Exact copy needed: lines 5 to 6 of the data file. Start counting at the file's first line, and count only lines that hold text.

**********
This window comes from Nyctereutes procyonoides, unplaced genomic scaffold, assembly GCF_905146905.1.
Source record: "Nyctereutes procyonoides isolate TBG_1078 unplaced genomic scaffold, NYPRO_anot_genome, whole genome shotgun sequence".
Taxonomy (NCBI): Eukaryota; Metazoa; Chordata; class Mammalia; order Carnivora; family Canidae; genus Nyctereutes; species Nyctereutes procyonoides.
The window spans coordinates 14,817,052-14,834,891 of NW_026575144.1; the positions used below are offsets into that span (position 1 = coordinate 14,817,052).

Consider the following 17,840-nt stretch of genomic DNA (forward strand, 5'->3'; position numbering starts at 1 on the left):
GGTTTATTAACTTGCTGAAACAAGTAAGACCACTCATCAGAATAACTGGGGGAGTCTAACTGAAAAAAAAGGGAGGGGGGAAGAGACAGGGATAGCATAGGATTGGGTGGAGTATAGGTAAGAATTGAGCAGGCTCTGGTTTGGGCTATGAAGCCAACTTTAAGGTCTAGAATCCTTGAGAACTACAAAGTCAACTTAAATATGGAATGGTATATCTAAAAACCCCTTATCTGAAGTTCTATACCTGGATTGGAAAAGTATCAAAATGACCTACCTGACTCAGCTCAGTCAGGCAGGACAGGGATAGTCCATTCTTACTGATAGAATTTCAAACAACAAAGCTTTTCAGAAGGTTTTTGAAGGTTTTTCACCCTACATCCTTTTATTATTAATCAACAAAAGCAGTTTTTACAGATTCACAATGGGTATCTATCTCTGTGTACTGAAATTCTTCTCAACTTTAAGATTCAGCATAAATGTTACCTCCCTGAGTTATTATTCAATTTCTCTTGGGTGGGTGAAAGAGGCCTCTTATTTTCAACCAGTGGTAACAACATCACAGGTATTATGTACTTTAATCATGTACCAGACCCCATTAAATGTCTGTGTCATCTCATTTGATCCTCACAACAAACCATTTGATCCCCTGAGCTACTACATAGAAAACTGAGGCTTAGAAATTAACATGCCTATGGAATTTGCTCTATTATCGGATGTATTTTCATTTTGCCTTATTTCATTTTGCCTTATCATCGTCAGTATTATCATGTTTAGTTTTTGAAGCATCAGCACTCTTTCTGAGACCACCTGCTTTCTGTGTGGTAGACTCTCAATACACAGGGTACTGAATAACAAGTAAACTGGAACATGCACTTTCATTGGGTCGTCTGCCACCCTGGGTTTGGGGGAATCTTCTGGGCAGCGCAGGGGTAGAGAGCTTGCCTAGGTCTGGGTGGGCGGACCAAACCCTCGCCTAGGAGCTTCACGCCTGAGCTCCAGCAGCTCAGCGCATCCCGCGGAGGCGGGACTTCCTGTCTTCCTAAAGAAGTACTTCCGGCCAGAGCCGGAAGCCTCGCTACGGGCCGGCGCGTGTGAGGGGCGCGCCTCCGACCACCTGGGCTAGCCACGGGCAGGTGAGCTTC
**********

Consider the following 17,840-nt stretch of genomic DNA (forward strand, 5'->3'; position numbering starts at 1 on the left):
GGTTTATTAACTTGCTGAAACAAGTAAGACCACTCATCAGAATAACTGGGGGAGTCTAACTGAAAAAAAAGGGAGGGGGGAAGAGACAGGGATAGCATAGGATTGGGTGGAGTATAGGTAAGAATTGAGCAGGCTCTGGTTTGGGCTATGAAGCCAACTTTAAGGTCTAGAATCCTTGAGAACTACAAAGTCAACTTAAATATGGAATGGTATATCTAAAAACCCCTTATCTGAAGTTCTATACCTGGATTGGAAAAGTATCAAAATGACCTACCTGACTCAGCTCAGTCAGGCAGGACAGGGATAGTCCATTCTTACTGATAGAATTTCAAACAACAAAGCTTTTCAGAAGGTTTTTGAAGGTTTTTCACCCTACATCCTTTTATTATTAATCAACAAAAGCAGTTTTTACAGATTCACAATGGGTATCTATCTCTGTGTACTGAAATTCTTCTCAACTTTAAGATTCAGCATAAATGTTACCTCCCTGAGTTATTATTCAATTTCTCTTGGGTGGGTGAAAGAGGCCTCTTATTTTCAACCAGTGGTAACAACATCACAGGTATTATGTACTTTAATCATGTACCAGACCCCATTAAATGTCTGTGTCATCTCATTTGATCCTCACAACAAACCATTTGATCCCCTGAGCTACTACATAGAAAACTGAGGCTTAGAAATTAACATGCCTATGGAATTTGCTCTATTATCGGATGTATTTTCATTTTGCCTTATTTCATTTTGCCTTATCATCGTCAGTATTATCATGTTTAGTTTTTGAAGCATCAGCACTCTTTCTGAGACCACCTGCTTTCTGTGTGGTAGACTCTCAATACACAGGGTACTGAATAACAAGTAAACTGGAACATGCACTTTCATTGGGTCGTCTGCCACCCTGGGTTTGGGGGAATCTTCTGGGCAGCGCAGGGGTAGAGAGCTTGCCTAGGTCTGGGTGGGCGGACCAAACCCTCGCCTAGGAGCTTCACGCCTGAGCTCCAGCAGCTCAGCGCATCCCGCGGAGGCGGGACTTCCTGTCTTCCTAAAGAAGTACTTCCGGCCAGAGCCGGAAGCCTCGCTACGGGCCGGCGCGTGTGAGGGGCGCGCCTCCGACCACCTGGGCTAGCCACGGGCAGGTGAGCTTC